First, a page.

“The national strategy will make our society more sustainable by rethinking our entire economy, from A to Z. The key sectors for the Luxembourg economy will be provided with a toolbox to federate public and private actors and to translate the vision into concrete projects,” green energy minister Claude Turmes said in a joint presentation with ministers for the environment and economy.
The roadmap to accelerate the transition towards an economy in which no material is ever thrown away, is based on regulations and standards through tax incentives and subsidies, among other things, education and training and digitization and support, particularly through data management.
The three ministers set out six steps for reaching their goal; defining objectives, developing concrete projects, ensuring more transparent communications with a dedicated website showcasing all CE initiatives in the country, closer collaboration with players in the greater region, increased international visibility and coordination between the three ministries plus the finance ministry.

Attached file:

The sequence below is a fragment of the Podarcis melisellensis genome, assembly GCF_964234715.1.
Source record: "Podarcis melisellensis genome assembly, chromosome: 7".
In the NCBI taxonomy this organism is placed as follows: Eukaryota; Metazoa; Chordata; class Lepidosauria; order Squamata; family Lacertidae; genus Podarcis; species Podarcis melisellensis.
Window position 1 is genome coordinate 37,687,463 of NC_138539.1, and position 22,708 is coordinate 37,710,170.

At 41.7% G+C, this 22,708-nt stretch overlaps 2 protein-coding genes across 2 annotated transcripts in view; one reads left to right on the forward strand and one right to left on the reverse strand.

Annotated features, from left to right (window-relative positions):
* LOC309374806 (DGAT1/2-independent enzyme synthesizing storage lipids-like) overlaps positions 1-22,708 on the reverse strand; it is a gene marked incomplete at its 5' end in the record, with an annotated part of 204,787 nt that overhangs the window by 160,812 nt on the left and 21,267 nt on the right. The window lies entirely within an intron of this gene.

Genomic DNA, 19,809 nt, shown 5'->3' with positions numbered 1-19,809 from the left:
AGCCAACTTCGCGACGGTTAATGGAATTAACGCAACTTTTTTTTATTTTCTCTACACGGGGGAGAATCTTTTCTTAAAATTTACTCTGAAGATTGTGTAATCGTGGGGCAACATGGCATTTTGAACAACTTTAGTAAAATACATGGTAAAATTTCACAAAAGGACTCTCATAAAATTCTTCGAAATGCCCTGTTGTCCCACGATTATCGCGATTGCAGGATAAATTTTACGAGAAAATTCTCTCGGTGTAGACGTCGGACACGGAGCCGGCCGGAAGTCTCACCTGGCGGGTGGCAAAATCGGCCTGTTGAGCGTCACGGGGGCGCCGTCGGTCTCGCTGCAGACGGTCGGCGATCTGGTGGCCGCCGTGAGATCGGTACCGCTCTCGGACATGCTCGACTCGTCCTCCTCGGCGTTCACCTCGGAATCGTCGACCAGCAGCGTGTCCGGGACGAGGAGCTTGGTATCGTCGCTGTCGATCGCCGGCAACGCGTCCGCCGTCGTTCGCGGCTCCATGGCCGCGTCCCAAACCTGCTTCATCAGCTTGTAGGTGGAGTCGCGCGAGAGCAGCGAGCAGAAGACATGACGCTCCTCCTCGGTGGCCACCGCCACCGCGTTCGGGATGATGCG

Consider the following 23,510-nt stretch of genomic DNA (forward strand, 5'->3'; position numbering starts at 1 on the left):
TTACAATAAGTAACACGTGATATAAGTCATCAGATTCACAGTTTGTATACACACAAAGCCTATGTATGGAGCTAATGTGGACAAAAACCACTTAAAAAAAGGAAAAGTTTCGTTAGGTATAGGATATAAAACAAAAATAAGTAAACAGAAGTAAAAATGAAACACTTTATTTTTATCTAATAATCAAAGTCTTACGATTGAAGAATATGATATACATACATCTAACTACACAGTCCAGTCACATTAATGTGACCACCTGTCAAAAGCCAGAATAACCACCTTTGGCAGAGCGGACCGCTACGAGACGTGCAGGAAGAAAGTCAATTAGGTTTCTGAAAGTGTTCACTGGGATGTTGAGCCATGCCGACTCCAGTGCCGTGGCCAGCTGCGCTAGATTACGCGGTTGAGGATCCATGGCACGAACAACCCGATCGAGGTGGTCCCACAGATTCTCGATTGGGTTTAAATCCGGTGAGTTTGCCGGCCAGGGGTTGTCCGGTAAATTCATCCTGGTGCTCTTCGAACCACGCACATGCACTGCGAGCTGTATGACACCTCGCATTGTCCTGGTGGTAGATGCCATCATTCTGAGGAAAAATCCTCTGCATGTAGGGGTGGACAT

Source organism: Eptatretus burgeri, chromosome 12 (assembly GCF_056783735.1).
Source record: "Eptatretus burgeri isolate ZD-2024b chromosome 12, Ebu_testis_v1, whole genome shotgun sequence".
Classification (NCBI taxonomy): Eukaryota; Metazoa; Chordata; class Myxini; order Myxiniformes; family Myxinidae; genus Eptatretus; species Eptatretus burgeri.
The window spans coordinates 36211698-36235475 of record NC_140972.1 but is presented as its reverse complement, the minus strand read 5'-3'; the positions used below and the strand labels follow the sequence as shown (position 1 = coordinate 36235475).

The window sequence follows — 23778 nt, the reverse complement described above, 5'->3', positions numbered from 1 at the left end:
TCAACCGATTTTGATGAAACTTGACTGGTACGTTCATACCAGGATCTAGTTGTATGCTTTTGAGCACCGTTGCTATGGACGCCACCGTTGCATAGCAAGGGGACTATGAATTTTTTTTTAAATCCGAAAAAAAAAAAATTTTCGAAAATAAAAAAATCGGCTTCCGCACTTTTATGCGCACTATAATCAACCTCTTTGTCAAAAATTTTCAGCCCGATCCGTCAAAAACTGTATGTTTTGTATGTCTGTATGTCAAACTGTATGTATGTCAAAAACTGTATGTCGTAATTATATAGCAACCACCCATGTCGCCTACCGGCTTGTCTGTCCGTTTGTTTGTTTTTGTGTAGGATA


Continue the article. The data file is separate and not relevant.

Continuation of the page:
Construction was a sector which will be incorporated into the strategy imminently.
“The word demolition will be deleted from the dictionary. It will be replaced by deconstructed. At the end of a building’s life, it will be deconstructed and the materials reused,” said Turmes
By 2025, the government will begin collecting data from new constructions to know what materials they are made of and how they can be reused when the building is deconstructed.
Luxembourg’s last government commissioned its first circular economy study in 2014. Today, it counts a number of circular economy players in the business world as well as pilot initiatives like the automotive campus in Bissen.